The other thing that the SARS-CoV-2 antibody tests can’t tell us is how long your immunity lasts. For some infectious diseases, antibodies wane over time—this is why some vaccines require booster shots that prompt your body to start producing those antibodies again.
Greninger, the virologist at the University of Washington, says if he had to bet, he’d put his money on humans being able to produce enough antibodies to be protected for a long time. He points out that researchers and some clinics do capture that quantitative information with sensitive tests used in the lab—for things like developing vaccines and to determine if a person who has recovered from COVID-19 makes enough of the antibodies needed to be a convalescent plasma donor. But only time, and a whole bunch of testing, will tell.
“I’ll put my nickel down. There’s not going to be reinfection with this virus in the short term,” Greninger says, noting that early studies indicate that people infected with COVID-19 eventually generate large amounts of antibodies. And the virus mutates very slowly, meaning those antibodies should be effective for some time. He hedges. He could be wrong, but based on what he’s seen with protective antibody responses to other viruses, he thinks SARS-CoV-2 will be the same. “You don’t get infected with the same virus twice.”
Since early April, the US Food and Drug Administration has granted several companies’ tests emergency use authorization, allowing their antibody tests to be used amid the pandemic. Like Abbott’s test, many are designed to be fast, mostly automated, and to be performed on machines that hospitals, health departments, and clinical labs might already have.
But as Slev says, no two tests are the same, and each one needs to be validated on patient samples.
To validate its antibody test, Roche tested about 5,200 samples of blood taken from people before SARS-CoV-2 began to spread. This is a common way of determining how specific the test is—in other words, how many false positives you might get. Roche’s test produced 10 false positives, giving the test a specificity rate of 99.8%. Roche also looked at clinical samples of people who had tested positive for active SARS-CoV-2 infection using the RNA-detection assay, known as a molecular test. By examining blood drawn from patients on a regular basis—every day or so—Roche scientists found that their antibody test was about 88% sensitive when administered between days 7 and 13 after a positive RNA test, so at those time points, there might be false negatives. But by day 14, the point at which many diagnostics and immunology experts say most people will have generated enough antibodies to be consistently detected, their antibody test was 100% sensitive.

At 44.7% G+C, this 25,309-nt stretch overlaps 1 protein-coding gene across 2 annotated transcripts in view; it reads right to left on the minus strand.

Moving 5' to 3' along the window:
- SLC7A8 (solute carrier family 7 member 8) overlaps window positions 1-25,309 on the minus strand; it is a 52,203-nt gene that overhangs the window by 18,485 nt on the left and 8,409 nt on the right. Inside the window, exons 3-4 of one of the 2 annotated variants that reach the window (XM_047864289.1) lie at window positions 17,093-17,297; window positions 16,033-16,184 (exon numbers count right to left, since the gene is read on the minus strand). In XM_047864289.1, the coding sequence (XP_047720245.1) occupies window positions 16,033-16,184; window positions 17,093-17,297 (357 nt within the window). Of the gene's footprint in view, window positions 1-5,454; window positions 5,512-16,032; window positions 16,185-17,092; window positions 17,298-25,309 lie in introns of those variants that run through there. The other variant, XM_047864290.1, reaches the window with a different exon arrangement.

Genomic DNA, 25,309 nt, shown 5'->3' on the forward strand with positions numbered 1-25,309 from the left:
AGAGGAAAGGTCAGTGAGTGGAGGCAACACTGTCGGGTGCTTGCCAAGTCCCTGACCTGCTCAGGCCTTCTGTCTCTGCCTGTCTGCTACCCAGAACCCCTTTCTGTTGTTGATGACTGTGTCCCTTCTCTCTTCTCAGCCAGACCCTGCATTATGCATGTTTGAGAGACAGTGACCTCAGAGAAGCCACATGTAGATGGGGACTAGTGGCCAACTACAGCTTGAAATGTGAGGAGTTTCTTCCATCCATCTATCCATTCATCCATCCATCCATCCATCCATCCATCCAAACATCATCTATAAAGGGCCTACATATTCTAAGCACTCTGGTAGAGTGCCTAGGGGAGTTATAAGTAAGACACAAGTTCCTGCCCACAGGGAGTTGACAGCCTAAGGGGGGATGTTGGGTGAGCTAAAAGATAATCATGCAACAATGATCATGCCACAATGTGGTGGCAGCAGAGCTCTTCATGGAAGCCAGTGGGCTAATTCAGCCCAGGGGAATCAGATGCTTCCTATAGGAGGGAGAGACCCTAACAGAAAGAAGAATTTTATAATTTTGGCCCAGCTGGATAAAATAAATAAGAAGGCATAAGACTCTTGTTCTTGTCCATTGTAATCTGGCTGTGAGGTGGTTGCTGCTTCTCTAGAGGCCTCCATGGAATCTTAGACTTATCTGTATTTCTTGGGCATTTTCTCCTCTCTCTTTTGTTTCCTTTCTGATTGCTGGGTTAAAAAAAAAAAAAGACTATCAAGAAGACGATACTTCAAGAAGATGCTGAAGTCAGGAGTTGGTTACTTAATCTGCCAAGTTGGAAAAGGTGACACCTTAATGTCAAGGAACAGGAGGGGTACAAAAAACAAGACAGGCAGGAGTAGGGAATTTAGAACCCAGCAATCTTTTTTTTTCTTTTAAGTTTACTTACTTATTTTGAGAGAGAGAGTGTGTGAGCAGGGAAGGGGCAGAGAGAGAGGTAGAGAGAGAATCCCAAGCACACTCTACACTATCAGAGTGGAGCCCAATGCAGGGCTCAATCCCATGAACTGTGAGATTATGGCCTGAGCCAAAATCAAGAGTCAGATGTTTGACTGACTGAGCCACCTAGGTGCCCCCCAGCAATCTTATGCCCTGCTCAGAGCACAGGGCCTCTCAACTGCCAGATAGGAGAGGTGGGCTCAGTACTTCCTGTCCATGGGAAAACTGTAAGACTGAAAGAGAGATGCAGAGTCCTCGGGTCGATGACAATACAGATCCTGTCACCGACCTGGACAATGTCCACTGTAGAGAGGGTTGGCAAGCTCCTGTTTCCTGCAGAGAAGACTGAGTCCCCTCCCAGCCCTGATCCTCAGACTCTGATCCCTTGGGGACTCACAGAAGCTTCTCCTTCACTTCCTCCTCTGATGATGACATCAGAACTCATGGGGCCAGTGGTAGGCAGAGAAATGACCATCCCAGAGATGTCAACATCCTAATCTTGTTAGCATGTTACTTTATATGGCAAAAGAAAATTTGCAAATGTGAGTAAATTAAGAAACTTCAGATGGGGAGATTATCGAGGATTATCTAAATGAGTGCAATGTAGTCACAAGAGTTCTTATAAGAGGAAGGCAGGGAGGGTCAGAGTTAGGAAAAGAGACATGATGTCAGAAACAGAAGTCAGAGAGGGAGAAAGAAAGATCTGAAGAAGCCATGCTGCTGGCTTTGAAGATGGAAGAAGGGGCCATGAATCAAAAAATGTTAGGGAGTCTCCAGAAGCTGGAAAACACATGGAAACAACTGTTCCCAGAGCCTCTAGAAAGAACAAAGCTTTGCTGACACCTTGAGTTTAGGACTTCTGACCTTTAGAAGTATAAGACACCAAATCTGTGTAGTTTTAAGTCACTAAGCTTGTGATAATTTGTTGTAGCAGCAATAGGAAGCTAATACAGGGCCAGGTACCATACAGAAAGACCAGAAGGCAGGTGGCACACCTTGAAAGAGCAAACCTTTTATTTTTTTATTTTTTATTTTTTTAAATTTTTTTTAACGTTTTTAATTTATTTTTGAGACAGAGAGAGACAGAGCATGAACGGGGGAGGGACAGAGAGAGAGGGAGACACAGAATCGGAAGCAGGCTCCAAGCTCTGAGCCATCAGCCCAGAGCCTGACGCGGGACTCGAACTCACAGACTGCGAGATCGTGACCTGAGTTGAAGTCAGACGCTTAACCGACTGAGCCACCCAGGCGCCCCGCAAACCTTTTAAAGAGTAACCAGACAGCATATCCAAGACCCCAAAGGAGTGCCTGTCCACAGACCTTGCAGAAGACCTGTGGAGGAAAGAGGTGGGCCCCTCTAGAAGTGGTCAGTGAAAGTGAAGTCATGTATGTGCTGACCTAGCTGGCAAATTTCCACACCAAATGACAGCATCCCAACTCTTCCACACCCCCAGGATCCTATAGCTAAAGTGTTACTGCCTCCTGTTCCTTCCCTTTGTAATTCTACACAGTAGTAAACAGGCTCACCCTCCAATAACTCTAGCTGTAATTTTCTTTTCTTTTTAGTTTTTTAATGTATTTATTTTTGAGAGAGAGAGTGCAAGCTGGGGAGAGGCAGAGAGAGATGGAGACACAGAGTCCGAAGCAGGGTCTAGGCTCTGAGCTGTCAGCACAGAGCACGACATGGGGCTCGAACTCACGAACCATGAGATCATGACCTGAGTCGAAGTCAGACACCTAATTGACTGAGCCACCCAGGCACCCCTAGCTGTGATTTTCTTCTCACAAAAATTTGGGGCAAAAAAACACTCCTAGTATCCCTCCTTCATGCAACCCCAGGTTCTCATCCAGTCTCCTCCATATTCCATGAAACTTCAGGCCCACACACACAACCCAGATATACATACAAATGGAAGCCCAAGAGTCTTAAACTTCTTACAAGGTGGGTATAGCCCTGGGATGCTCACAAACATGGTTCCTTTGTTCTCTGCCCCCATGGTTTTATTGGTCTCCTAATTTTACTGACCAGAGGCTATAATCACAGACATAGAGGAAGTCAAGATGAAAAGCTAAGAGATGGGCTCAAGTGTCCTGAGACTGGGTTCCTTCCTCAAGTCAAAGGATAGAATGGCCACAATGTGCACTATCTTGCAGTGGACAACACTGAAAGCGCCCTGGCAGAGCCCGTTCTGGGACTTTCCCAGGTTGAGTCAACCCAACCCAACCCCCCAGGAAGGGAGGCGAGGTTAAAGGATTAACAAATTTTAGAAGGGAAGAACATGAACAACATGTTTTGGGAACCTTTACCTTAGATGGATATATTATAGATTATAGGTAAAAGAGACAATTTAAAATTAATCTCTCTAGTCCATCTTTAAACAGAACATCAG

“This assay design was the one that performed the best,” Roche’s Parnas says, adding that it had the least number of false positives compared to Roche’s other prototypes.
Ortho Clinical Diagnostics offers two antibody tests, one that measures IgG and another that measures IgG, IgM, and IgA. Palaniappan says that the company validated their IgG test on 400 blood samples drawn from life before SARS-CoV-2. There were no false positives. The test is 87.5% sensitive, and the data the company submitted to the FDA for its emergency use authorization were done on about 50 human samples from people with SARS-CoV-2.
Greninger, who also does clinical diagnostics for the University of Washington, independently tested the Abbott antibody test. In 1,020 blood samples from people without COVID-19, they got one false positive—“that’s pretty good,” he says. His team then tested blood samples taken periodically from a group of 125 people with COVID-19 still in the hospital. The Abbott test was 100% sensitive on 689 blood samples from that group of people—it could detect antibodies at different levels on different days.
A test that is 99.9% specific to SARS-CoV-2 and 100% sensitive is “really good news,” he says, compared to some of the first-available antibody tests, which had specificities of just 90%, meaning that if you tested it on 1,000 samples, 100 would give false positives.